How do you organise your day-to-day duties and what is the most important in this regard?
I turn on my PC early in the morning and check my e-mails. Since I have set up my workplace in the Precision Assembly 01 department, this is where I generally get started. I then also pay a visit to my two other departments, Precision Assembly 02 (PM 02) and Special Tools, where I also determine what needs to be done. Once I have done this, I distribute the tasks, work through orders and process/resolve issues.

What are your favourite tasks and which do you enjoy less?
I love getting to grips with new challenges. Working on prototypes or problems associated with mechanical systems are tasks that I really enjoy. I am less keen on so-called office work, although I understand that this is also an important part of my duties.

What does teamwork mean for you?
For me, teamwork means being able to ask questions at any time and then receiving both a useful answer and support. This not only strengthens team spirit, but also allows existing knowledge to be passed on to younger colleagues. This works really well in my departments, not least because my staff members are so committed.

Where do you see your own personal strengths and weaknesses?
It is always difficult to assess and detect your own strengths, as these are part of your personality. My strengths include analysing mechanical processes, as well as my solution-oriented approach. In terms of weaknesses, I would describe my pronounced sense of perfectionism or my very high expectations in terms of accuracy when performing complex and specific tasks as potential weak areas.

How do you see yourself in terms of your character and skills? How would you describe yourself?
I can best describe my character as calm, level-headed and humorous - aspects that are often beneficial in working life. I am able to achieve a lot with my patient, yet determined approach, particularly when solutions need to be found in stressful situations. To avoid mistakes, I place great emphasis on sustainable and foresighted approaches to work. My accuracy, which I already mentioned, really helps me in difficult situations where the objective is sometimes also to localise a fault or find solutions.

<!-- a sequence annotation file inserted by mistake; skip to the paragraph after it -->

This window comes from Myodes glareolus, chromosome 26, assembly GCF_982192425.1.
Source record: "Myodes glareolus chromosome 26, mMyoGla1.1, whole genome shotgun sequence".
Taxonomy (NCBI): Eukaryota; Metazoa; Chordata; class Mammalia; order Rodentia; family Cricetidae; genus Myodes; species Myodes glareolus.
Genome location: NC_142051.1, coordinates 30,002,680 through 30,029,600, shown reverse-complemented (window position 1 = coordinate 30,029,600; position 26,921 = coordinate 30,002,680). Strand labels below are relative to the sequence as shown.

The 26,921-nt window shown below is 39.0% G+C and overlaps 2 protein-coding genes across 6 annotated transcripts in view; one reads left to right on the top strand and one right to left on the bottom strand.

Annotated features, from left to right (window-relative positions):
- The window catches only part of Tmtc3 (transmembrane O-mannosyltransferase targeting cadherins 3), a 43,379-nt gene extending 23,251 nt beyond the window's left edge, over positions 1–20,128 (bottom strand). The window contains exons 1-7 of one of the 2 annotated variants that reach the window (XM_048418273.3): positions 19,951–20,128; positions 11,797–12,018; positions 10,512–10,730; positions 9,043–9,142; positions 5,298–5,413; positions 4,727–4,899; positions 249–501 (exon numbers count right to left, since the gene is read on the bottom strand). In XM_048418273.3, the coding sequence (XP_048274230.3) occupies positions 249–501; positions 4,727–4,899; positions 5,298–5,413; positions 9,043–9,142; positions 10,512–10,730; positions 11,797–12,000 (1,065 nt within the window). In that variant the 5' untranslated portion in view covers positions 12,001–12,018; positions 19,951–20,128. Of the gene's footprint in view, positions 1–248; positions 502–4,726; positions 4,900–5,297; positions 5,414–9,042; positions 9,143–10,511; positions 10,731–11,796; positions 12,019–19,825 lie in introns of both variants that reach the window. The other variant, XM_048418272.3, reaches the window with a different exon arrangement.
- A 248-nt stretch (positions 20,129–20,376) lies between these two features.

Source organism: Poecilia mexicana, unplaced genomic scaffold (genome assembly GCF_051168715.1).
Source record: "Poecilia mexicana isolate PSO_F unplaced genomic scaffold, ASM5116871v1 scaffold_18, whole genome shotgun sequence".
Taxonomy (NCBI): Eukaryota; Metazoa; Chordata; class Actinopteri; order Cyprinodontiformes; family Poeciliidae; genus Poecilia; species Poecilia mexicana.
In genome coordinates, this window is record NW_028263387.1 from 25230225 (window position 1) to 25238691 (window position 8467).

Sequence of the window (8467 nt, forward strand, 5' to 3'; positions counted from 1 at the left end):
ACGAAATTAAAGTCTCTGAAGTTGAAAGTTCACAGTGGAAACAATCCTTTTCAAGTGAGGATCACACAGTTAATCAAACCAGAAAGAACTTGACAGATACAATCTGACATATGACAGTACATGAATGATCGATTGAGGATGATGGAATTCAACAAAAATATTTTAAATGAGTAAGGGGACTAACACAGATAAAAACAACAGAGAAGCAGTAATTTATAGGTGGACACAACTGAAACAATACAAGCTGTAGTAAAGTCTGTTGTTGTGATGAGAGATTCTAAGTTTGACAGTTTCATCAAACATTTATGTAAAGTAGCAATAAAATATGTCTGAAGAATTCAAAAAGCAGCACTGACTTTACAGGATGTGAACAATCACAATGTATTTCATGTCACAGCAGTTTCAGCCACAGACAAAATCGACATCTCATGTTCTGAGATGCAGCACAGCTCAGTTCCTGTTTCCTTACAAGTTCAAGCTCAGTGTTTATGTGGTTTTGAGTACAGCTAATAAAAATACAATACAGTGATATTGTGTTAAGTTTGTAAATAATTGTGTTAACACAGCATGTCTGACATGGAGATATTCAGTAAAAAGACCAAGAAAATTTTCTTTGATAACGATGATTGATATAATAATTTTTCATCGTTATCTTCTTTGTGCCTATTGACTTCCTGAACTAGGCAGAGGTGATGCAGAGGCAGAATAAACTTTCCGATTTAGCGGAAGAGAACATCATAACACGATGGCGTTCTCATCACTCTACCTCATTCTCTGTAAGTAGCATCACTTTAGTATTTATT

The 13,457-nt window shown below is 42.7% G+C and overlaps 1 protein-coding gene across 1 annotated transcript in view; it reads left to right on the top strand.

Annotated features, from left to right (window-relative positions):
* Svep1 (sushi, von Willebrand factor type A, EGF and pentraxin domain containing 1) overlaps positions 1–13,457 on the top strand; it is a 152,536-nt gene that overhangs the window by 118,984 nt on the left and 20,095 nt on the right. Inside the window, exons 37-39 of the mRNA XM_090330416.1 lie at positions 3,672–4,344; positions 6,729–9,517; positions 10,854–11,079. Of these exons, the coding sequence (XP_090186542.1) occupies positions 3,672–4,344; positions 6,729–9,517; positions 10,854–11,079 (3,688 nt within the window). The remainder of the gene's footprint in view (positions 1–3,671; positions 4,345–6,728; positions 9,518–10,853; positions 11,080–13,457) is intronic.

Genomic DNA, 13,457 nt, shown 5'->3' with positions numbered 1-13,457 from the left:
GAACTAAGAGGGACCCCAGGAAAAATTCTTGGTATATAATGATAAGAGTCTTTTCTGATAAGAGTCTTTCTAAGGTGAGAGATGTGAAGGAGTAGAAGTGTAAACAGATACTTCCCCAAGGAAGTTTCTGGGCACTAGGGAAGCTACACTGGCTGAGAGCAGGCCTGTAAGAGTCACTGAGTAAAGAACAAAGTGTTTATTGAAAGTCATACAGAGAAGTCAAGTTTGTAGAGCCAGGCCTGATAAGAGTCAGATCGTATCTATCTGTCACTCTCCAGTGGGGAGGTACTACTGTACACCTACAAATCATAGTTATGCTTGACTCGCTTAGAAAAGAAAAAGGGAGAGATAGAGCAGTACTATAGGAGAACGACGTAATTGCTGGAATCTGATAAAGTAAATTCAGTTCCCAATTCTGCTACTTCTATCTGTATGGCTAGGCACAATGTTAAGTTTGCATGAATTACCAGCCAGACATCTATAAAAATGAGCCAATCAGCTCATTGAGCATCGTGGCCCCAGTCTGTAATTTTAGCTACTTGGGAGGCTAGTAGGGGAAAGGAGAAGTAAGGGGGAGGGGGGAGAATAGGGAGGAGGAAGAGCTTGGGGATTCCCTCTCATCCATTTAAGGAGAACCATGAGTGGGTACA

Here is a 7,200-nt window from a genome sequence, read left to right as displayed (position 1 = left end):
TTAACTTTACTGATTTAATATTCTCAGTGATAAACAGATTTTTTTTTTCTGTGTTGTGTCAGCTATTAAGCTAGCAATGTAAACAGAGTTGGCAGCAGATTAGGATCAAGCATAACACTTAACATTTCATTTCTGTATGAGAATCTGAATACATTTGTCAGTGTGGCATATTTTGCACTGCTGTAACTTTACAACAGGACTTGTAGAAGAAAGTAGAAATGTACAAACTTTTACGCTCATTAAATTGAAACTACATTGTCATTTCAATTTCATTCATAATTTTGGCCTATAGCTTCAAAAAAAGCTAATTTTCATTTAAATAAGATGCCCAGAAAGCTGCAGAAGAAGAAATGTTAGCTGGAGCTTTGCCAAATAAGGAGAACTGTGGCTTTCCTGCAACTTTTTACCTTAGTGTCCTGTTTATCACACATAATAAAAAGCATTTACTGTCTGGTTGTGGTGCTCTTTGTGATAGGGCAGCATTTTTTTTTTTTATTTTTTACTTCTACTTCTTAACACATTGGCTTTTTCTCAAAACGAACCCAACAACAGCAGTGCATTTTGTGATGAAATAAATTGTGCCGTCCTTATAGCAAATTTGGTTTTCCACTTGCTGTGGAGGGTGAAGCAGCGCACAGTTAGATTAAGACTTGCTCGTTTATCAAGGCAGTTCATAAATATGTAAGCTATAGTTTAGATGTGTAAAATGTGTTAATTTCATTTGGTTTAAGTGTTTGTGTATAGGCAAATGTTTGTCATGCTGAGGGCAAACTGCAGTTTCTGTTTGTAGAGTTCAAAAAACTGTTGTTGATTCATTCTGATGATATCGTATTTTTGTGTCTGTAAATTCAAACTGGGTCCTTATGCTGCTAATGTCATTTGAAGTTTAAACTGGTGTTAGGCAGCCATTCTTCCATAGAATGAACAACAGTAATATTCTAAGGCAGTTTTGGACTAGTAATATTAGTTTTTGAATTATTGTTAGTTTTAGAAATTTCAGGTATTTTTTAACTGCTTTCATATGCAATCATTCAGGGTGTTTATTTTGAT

What are you like when working with deadline pressure?
I have now been working in this sector for almost 40 years, during which time I have experienced a lot of highly stressful situations with very pronounced deadline pressure. Based on my own experience, I can say that it is also important in situations like this to remain focused yet maintain a sense of calm to ensure that important decisions are not reached too hastily. Flexibility is also an important characteristic for meeting deadlines here. I should also say that I have an excellent team around me. Whether in PM 01, PM 02 or Special Tools, I can really rely on my staff, even when working under the kind of massive time pressure we often encounter.

What was your most difficult problem to date and how did you resolve it?